Thanks for the annotated image - that really helps. The only listed magnitudes I could find for NGC 604 were 12th. I'm glad Thomas mentioned the surface brightness comparison with M42. I read on one site that if NGC 604 were at the same distance from us as M42, it would cover an area about the size of your hand with your arm extended, and have an apparent magnitude similar to Venus. It also said that NGC 604 was second only in size to the Tarantula Nebula in the LMC, when it comes to emission nebulae in the Local Group.

#7 IVM

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Posted 12 November 2013 - 05:06 PM

I observed NGC 604 around this time of the year in 2010 with my 12" solid-tube Newtonian (Orion XT Classic) and in 2011 with my 12" SCT (LX200GPS). My notes describe it as "bright, threatening my dark adaptation" and "round, approximately the same size as the other three NGC regions". One of these is NGC 588 that is just beyond the right edge of your frame. I viewed NGC 604 again just last month but that night I concentrated on the other side of the galaxy and did not record anything about NGC 604.

EDIT: P.S. It is interesting how faint the individual HII region BCLMP 710 on the WSW edge of the IC 136 complex is in your photo. It really stands out in some other photos (e.g. on Wikisky) and visually.

#8 hbanich

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Posted 12 November 2013 - 07:10 PM

The best finder chart I’ve found for M33 is on Steve Gottlieb’s page at http://tinyurl.com/m4mrmy2 . He includes visual descriptions of all the marked objects too, and this was an indispensable resource for finding my way around because so many low contrast features can be seen here in a big scope. It was my main reference while making my M33 drawing.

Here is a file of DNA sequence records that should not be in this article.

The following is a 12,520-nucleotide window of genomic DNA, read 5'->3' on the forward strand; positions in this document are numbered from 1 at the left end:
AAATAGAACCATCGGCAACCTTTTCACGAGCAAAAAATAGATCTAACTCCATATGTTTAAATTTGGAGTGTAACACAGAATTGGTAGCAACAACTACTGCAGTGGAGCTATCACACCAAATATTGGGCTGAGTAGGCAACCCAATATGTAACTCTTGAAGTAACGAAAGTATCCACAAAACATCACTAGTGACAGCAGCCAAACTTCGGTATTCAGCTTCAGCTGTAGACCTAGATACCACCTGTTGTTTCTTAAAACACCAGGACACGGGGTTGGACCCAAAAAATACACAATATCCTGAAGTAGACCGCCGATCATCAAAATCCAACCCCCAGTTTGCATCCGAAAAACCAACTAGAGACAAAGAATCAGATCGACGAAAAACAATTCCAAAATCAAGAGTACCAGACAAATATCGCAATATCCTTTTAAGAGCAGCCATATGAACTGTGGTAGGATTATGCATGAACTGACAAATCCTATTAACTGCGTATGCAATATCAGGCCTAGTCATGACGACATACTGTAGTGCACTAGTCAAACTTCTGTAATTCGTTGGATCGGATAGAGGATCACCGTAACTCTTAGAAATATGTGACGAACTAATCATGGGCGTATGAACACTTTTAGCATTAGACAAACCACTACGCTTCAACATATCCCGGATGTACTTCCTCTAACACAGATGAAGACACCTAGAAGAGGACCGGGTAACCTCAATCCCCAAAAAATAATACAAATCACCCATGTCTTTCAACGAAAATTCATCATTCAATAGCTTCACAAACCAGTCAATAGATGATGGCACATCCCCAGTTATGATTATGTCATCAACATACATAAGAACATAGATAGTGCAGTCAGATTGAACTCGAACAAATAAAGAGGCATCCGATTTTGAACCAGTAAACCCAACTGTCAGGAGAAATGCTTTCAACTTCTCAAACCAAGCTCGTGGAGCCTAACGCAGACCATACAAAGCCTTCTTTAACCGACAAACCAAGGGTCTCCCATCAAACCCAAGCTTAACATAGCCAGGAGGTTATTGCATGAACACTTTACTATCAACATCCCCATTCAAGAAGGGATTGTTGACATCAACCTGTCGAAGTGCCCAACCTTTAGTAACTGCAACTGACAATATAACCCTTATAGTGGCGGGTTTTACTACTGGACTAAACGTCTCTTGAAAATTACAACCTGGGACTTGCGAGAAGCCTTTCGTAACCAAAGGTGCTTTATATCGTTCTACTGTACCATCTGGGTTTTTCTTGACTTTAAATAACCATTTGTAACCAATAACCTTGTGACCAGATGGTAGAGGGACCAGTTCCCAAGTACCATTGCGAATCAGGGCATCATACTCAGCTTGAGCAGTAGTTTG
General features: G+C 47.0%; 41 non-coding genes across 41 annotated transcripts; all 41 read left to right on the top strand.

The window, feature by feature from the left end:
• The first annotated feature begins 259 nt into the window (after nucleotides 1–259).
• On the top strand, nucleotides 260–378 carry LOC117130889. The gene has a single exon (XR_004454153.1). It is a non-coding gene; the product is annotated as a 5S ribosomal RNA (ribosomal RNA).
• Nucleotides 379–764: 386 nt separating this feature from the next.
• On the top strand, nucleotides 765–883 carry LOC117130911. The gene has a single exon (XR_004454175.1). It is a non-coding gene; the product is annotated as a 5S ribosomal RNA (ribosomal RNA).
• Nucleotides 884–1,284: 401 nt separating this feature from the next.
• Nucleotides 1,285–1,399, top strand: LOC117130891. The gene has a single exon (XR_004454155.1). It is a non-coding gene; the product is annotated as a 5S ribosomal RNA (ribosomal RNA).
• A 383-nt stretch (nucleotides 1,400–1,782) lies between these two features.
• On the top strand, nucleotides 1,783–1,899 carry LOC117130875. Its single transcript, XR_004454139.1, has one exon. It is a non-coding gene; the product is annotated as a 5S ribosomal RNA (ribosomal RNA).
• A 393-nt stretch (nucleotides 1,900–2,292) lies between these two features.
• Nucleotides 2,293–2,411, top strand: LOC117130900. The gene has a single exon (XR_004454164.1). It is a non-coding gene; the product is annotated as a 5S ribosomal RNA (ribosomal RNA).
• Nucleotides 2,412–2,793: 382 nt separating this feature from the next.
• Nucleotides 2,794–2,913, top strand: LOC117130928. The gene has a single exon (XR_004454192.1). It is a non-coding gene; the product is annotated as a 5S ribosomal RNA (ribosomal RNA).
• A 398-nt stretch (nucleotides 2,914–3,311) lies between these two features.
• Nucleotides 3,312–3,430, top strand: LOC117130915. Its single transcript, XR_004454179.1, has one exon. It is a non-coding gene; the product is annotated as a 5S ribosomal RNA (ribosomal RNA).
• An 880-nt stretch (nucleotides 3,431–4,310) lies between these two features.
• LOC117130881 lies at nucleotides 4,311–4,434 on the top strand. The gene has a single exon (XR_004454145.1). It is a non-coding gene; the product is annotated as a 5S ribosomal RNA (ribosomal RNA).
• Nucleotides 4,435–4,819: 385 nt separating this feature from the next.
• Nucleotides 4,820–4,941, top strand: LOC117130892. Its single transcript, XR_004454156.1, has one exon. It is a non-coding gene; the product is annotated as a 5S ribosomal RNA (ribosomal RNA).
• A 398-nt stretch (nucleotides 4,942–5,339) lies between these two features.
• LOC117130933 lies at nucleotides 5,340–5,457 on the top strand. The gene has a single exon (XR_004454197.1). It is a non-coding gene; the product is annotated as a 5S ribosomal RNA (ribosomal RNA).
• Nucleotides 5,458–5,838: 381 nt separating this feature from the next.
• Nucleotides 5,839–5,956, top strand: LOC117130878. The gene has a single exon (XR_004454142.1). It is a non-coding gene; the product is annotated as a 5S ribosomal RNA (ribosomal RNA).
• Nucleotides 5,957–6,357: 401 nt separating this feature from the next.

I’ve attached my full drawing, and note that the central portion of it accompanies Ted Forte’s excellent observing article in the December issue of Sky & Telescope. There’s about 8 hours of observation time into that drawing, spread out over four long years – unfortunately M33 gets high enough to observe just as the rainy season begins here in Oregon. Even so, I sure didn’t plan on it taking this long!

Anyway, I include the full drawing here and you can see NGC 604 near the top left, and I’ve included a close up as well. I’ve used up to 1200x on 604 when the seeing was steady enough, and see its main structure as two overlapping triangles studded with faint star-like points. I think these are some of the huge star clusters within 604 rather than individual stars, but I really don’t know. I’ve been trying to see the loop shown so well in the HST image but so far have come up empty. Jimi Lowrey has seen it with his 48” in Texas though, and someday I hope to be able to see it as well.